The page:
Outland

Free Outland by Alan Dean Foster

Book: Outland by Alan Dean Foster Read Free Book Online
Authors: Alan Dean Foster
appropriately charged.
    Pressing the nozzle hard against his inner thigh, he pulled the trigger. A burst of air forced the vial's contents into his leg.
    He leaned back and inhaled deeply, closing his eyes. After a few minutes he returned the gun to its drawer and slid the compartment shut.
    Opening another compartment he selected a shirt. Whistling blithely, he began to get dressed.
    It was night in O'Niel's quarters. It was also quiet. He liked the night, a familiar old friend who never surprised him no matter where he was stationed. The quiet was different, a reflection of the hole in his heart.
    He was sitting on the couch, which obediently gave support in the right places to his slightly softening frame. I'm a lot like the couch, he thought. Tough framework, flexible, fully capable of handling several people simultaneously, yet getting soft around the middle.
    The analogy was not unique. O'Niel was a man used to regarding people as furniture, objects that occupied space in rooms and chambers.
    He considered some of his newer acquaintances, diverting his mind from other, less pleasant thoughts in the silent room to an old mental game.
    Montone, his first Sergeant: now there was a man a lot like a newly refurbished chair. Bright and shiny, very efficient tool yet untested. Paint could hide a lot. Eventually he'd have to dig a little or he'd never know just how dependable Montone was.
    Sheppard . . . Sheppard reminded him of a big desk. One that looked like sturdy old oak. Solid and immovable, ready to take whatever was dumped on it. Only he suspected that a lot of Sheppard was veneer. Strip that away and you were likely to find not oak underneath, but wood pulp held together with glue. Cheap.
    Dr. Lazarus . . . now there was a real antique, and no veneer. Beaten up, a little worm-eaten, unattractive on the outside, but well-made. Maybe. Furniture like that was hard to figure from a single look. It might hold a horse, might collapse under the slightest real pressure. And the nails stuck out of the woodwork at odd angles. If you weren't careful, you might get jabbed.
    A knock sounded at the door. He shifted his feet on the small, shiny coffee table and tried to rouse himself from his self-imposed lethargy, with little success.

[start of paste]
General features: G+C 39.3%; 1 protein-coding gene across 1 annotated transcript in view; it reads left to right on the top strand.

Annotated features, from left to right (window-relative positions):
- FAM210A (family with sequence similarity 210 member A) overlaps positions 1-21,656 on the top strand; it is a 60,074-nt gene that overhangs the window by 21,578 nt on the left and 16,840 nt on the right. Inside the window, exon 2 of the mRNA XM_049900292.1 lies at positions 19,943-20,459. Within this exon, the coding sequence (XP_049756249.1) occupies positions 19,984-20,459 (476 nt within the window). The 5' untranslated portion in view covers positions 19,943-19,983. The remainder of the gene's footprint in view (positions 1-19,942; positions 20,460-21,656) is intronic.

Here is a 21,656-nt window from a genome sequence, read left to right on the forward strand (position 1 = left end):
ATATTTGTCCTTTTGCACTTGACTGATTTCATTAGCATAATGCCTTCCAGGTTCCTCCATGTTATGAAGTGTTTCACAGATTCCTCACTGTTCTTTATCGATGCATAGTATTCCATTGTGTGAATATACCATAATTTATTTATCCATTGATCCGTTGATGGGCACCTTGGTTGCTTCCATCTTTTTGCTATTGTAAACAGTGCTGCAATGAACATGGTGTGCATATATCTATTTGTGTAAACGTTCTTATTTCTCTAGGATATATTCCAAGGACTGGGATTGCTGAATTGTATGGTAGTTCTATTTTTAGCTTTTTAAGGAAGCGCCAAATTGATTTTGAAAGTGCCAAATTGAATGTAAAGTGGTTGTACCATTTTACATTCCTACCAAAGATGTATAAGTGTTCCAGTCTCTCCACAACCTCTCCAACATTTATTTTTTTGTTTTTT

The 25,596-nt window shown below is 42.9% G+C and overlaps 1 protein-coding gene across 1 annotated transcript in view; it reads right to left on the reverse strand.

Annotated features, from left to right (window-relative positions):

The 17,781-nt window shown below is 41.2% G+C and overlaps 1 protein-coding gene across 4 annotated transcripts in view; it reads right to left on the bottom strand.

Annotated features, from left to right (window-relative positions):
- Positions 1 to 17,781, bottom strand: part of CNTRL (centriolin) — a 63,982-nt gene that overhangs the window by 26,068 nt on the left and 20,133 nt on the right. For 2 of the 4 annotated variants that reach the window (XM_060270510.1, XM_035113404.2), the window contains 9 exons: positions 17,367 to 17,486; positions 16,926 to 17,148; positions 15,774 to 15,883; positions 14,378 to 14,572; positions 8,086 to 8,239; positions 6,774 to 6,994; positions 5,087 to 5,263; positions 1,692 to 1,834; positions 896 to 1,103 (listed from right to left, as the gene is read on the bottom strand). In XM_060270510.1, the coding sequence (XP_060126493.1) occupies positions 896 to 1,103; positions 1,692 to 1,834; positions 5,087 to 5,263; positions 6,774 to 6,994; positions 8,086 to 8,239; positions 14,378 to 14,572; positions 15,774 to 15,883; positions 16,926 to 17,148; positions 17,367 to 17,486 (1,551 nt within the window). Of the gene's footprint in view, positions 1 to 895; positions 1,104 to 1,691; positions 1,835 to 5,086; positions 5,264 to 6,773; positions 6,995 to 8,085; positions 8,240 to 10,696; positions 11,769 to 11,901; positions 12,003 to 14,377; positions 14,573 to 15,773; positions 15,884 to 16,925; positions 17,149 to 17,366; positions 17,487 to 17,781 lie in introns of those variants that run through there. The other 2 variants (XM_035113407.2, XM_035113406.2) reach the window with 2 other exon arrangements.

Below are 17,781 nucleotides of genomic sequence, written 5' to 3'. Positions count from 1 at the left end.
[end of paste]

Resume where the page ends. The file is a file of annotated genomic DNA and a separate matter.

Hell with it, he thought disconsolately. There was no one in the apartment to be polite for.
    "It's open."
    Montone entered, carrying a large tray filled with covered plates. He set the tray down on the coffee table, forcing O'Niel to move his feet.
    "I don't know what you like to eat, so I brought a little of everything. Some of it actually tastes different from the rest."
    O'Niel looked at the food containers and tried to smile thankfully at the sergeant. The expression that resulted was not as encouraging as he'd intended.
    Montone sounded honestly concerned as he sat down in the chair across from O'Niel.
    "Listen, you have to eat something. If nothing else, it helps kill the monotony. I'm an expert on that. Always got ribbed, about my name. Mind if I join you? Thanks," he finished before O'Niel had a chance to reply.
    Montone rose, walked into the kitchenette area and hunted through the cabinets until he found a glass which might have seemed like an unwarranted luxury to a stranger. It wasn't.
    A couple of the first engineers sent to build the mine had spent their spare time working up a small, automated glass-making facility. Io had plenty of raw material. The glass was one of the few items of household use that was produced locally.
    Returning, Montone sat down opposite O'Niel again and started taking the covers off the food.
    "There's chocolate cake for dessert, except you can't have any until you finish all your meat."
    O'Niel smiled in spite of himself. He knew that Montone was on his own off-time. He didn't have to be here.
    "I know how you feel," the sergeant was telling him sincerely. "I do."
    O'Niel just stared at him.
    "Think I'm just saying that?" He leaned forward, picked at the food as

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